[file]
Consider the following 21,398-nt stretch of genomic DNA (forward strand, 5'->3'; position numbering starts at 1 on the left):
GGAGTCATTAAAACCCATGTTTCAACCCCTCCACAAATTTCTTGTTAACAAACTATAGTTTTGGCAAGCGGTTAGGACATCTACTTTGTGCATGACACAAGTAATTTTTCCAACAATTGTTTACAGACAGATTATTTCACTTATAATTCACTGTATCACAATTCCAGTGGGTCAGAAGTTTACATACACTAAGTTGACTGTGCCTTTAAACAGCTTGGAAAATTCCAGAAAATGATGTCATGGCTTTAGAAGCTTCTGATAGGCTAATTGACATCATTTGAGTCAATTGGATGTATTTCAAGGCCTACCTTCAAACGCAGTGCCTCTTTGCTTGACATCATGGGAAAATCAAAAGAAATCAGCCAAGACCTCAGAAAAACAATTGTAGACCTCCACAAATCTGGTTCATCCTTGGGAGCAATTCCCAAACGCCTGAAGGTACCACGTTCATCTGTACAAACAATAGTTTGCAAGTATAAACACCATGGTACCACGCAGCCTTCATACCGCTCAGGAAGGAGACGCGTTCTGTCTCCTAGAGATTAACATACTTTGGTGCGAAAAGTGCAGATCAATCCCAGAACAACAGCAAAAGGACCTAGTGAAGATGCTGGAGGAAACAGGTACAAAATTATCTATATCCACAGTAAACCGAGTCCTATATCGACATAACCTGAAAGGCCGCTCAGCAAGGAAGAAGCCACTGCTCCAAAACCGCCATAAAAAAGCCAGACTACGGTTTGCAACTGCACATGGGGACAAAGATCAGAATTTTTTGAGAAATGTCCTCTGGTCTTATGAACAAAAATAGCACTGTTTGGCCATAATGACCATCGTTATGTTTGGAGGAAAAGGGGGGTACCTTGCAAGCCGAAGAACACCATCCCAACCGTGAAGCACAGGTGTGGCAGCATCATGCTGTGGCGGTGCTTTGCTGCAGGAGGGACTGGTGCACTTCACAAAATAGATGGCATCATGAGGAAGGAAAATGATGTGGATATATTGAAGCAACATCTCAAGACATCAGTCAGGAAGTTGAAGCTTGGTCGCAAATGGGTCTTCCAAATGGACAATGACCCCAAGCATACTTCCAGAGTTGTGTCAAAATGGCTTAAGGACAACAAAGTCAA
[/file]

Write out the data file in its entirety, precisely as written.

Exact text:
Consider the following 21,398-nt stretch of genomic DNA (forward strand, 5'->3'; position numbering starts at 1 on the left):
GGAGTCATTAAAACCCATGTTTCAACCCCTCCACAAATTTCTTGTTAACAAACTATAGTTTTGGCAAGCGGTTAGGACATCTACTTTGTGCATGACACAAGTAATTTTTCCAACAATTGTTTACAGACAGATTATTTCACTTATAATTCACTGTATCACAATTCCAGTGGGTCAGAAGTTTACATACACTAAGTTGACTGTGCCTTTAAACAGCTTGGAAAATTCCAGAAAATGATGTCATGGCTTTAGAAGCTTCTGATAGGCTAATTGACATCATTTGAGTCAATTGGATGTATTTCAAGGCCTACCTTCAAACGCAGTGCCTCTTTGCTTGACATCATGGGAAAATCAAAAGAAATCAGCCAAGACCTCAGAAAAACAATTGTAGACCTCCACAAATCTGGTTCATCCTTGGGAGCAATTCCCAAACGCCTGAAGGTACCACGTTCATCTGTACAAACAATAGTTTGCAAGTATAAACACCATGGTACCACGCAGCCTTCATACCGCTCAGGAAGGAGACGCGTTCTGTCTCCTAGAGATTAACATACTTTGGTGCGAAAAGTGCAGATCAATCCCAGAACAACAGCAAAAGGACCTAGTGAAGATGCTGGAGGAAACAGGTACAAAATTATCTATATCCACAGTAAACCGAGTCCTATATCGACATAACCTGAAAGGCCGCTCAGCAAGGAAGAAGCCACTGCTCCAAAACCGCCATAAAAAAGCCAGACTACGGTTTGCAACTGCACATGGGGACAAAGATCAGAATTTTTTGAGAAATGTCCTCTGGTCTTATGAACAAAAATAGCACTGTTTGGCCATAATGACCATCGTTATGTTTGGAGGAAAAGGGGGGTACCTTGCAAGCCGAAGAACACCATCCCAACCGTGAAGCACAGGTGTGGCAGCATCATGCTGTGGCGGTGCTTTGCTGCAGGAGGGACTGGTGCACTTCACAAAATAGATGGCATCATGAGGAAGGAAAATGATGTGGATATATTGAAGCAACATCTCAAGACATCAGTCAGGAAGTTGAAGCTTGGTCGCAAATGGGTCTTCCAAATGGACAATGACCCCAAGCATACTTCCAGAGTTGTGTCAAAATGGCTTAAGGACAACAAAGTCAA